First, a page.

Similarly, the "old flame" connection can be used, but should be treated with caution. TPTB overuse this device themselves, there's no reason why we ought to make the same mistakes. If a character has already had an old flame in canon, then no more should be given.

Common interests

Characters may have common interests which bring them together, like Vila & Scotty with booze, or Avon & Spock with computers, or Ace & Dayna with explosives, or Richie and Garibaldi with motorcycles, or Blair and Daniel with ancient and obscure manuscripts... (Or even Hiro Nakamura and John Crichton with Star Trek references)

Common talents

This isn't quite the same as common interests, and is more likely to be in usable for characters who have unusual talents, such as enhanced senses or psi powers.

  • (senses) The Champions, The Sentinel, Dark Angel, X-Men (Wolverine)
  • (telepathy) The Champions, Tomorrow People, X-Men
  • (telekinesis) Tomorrow People, X-Men, Heroes, Star Wars, Stargate SG-1 (Cassie)

Common technology

Some devices/powers are too similar not to exploit their similarity. Teleports, telepathy (from lots of places), dilithium crystals/feldon crystals from Star Trek and Blake's 7, heck, I even wondered about a Doctor Who/Darkover crossover because of the similarity between the Mind's Eyes of "Snakedance" and the Matrix crystals of Darkover.

Common wierdness

This is sort of the fantasy equivalent to "common technology"; shows with a more fantasy bent could have things in common, like Vampires (Buffy the Vampire Slayer and Forever Knight), magic and goulies (Buffy, Charmed, Poltergeist The Legacy, Friday the Thirteenth, Harry Potter), ghosts (Real Ghost Busters, Buffy etc) or some otherworldly dream dimension (Sandman, Matrix (the TV series)).

Common scenery

Someone already suggested, wouldn't it be fun to write a crossover where all the series that get filmed in BBC quarries all meet. I haven't come across that idea before, though. Do BBC monster props count as scenery? Where did Dorian get that Sea Devil in his basement...? Why are all the worlds connected by the Stargate either pine forests or sandy deserts?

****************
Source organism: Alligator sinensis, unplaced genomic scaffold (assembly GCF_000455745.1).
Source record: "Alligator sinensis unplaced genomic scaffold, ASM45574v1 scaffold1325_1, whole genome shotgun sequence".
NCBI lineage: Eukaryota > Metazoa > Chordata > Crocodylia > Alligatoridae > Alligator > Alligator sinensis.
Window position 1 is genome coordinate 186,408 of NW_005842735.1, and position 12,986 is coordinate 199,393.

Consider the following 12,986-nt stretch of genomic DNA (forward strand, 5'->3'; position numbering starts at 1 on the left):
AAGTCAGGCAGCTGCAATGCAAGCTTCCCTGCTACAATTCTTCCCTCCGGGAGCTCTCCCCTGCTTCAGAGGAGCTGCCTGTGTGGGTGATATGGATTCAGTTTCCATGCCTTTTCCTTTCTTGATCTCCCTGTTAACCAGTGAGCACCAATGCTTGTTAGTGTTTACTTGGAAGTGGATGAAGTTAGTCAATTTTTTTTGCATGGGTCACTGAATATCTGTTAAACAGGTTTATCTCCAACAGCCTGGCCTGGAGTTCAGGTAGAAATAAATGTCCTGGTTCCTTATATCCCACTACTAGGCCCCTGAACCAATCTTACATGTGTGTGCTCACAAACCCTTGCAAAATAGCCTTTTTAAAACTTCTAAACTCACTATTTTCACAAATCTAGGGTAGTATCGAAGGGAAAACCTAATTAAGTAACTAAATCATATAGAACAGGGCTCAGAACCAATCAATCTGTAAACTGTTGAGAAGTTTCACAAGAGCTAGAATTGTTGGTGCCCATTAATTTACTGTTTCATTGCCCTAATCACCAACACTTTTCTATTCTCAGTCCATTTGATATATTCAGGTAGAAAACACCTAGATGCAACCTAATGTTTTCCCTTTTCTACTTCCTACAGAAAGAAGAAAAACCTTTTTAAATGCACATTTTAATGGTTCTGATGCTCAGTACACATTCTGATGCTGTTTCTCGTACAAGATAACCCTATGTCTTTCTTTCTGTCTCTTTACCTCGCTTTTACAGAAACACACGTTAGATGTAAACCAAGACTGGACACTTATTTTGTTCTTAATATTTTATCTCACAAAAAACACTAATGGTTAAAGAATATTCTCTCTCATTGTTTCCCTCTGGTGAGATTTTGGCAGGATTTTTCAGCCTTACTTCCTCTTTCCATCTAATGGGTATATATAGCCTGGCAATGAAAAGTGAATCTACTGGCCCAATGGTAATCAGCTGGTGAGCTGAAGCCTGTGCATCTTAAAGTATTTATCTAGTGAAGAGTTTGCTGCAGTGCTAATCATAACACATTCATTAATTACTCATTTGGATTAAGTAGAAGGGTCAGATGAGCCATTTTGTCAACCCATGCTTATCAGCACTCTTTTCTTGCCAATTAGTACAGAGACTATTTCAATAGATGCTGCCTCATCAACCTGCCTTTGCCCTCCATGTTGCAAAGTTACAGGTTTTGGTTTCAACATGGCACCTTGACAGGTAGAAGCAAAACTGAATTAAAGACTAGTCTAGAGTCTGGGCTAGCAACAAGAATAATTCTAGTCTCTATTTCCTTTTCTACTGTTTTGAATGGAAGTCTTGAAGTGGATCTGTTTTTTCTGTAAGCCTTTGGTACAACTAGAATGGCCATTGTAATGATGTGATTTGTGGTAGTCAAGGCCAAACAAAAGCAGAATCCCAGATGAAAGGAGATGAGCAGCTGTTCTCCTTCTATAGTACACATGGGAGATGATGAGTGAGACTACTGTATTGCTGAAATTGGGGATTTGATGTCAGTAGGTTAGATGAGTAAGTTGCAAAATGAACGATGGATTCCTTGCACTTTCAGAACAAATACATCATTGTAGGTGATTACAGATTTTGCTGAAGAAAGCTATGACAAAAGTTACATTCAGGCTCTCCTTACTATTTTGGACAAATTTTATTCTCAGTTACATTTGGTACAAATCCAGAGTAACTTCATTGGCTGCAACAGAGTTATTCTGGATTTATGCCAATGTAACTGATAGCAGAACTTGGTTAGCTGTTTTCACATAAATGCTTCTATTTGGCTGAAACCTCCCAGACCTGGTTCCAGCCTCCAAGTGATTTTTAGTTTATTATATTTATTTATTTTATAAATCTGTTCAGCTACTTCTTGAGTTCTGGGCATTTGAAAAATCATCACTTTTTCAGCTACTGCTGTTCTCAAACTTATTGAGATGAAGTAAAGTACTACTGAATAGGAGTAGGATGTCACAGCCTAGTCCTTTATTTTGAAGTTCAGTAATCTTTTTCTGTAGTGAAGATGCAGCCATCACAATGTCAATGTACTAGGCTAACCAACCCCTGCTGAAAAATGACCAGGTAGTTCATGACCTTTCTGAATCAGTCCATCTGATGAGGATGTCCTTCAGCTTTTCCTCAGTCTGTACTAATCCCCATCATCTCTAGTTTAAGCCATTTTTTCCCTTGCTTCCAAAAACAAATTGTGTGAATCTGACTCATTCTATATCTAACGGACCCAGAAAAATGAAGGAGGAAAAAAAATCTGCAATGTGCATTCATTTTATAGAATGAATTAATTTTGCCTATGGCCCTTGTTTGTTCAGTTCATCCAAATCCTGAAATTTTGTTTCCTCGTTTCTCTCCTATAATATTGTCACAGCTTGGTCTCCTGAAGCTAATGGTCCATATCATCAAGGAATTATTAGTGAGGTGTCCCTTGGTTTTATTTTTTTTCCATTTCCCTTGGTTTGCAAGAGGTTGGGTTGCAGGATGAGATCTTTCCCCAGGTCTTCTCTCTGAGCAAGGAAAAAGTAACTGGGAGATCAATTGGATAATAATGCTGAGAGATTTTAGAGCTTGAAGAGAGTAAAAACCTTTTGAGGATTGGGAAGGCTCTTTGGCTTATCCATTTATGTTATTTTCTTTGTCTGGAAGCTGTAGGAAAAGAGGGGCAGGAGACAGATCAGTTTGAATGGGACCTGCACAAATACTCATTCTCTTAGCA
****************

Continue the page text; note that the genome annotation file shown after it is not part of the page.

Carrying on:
Whose Crossover Is It Anyway?

Some universes are more able to provide Devices than others, if we are talking about non-same-time-place Devices. In that case, the style of plot, or at least the plot resolution, tends to be dominated by the universe which provided the Device. Since the Doctor can travel anywhere in his TARDIS, he leaves by the same means at the end, like he always does. Star Trek tends to go for time travel and inter-universal rifts, though it may not be the actual Enterprise that goes through them, it may be some other ship (such as the Liberator) which actually uses the Device. Sapphire & Steel can travel in time, but only to deal with temporal breaks, so if they turn up, you already know what kind of plot you must have.

Some universes are very difficult to cross over with believably, because they lack Devices of their own, and their background is completely incompatible with many things except a parallel universe scenario. I can't imagine, say, a Survivors/Who Framed Roger Rabbit crossover, but a Survivors/Professionals crossover would be possible if you made Survivors set after the Professionals (I know The Professionals was made after Survivors, but Survivors [at least in the first two episodes, that's all I've seen] doesn't say when it is set, and you can't argue from fashion any more, since retro fashions are the vogue right now...). Sometimes one can cross over two incompatible universes by borrowing a Device from a third; for example Danger Man/Danger Mouse via the Device from Who Framed Roger Rabbit... (how weird can you get?).

Of course most of the incompatible crossovers wouldn't be conceived of anyway, because they lack that something-in-common which would make it interesting and worthwhile to cross them over in the first place. I guess that wouldn't stop some people - particularly if it was a parody-style crossover whose main intent was to be ridiculous, rather than serious. With parodies, all bets are off, and all of the above probably doesn't apply.

Things to Avoid

There are, alas, many badly-written crossovers out there, enough to make many people swear off the genre altogether. While all fanfic has the risk of being badly written, there are a few extra potholes lying in wait for the crossover writer.

Ubermensch and Canon-Sues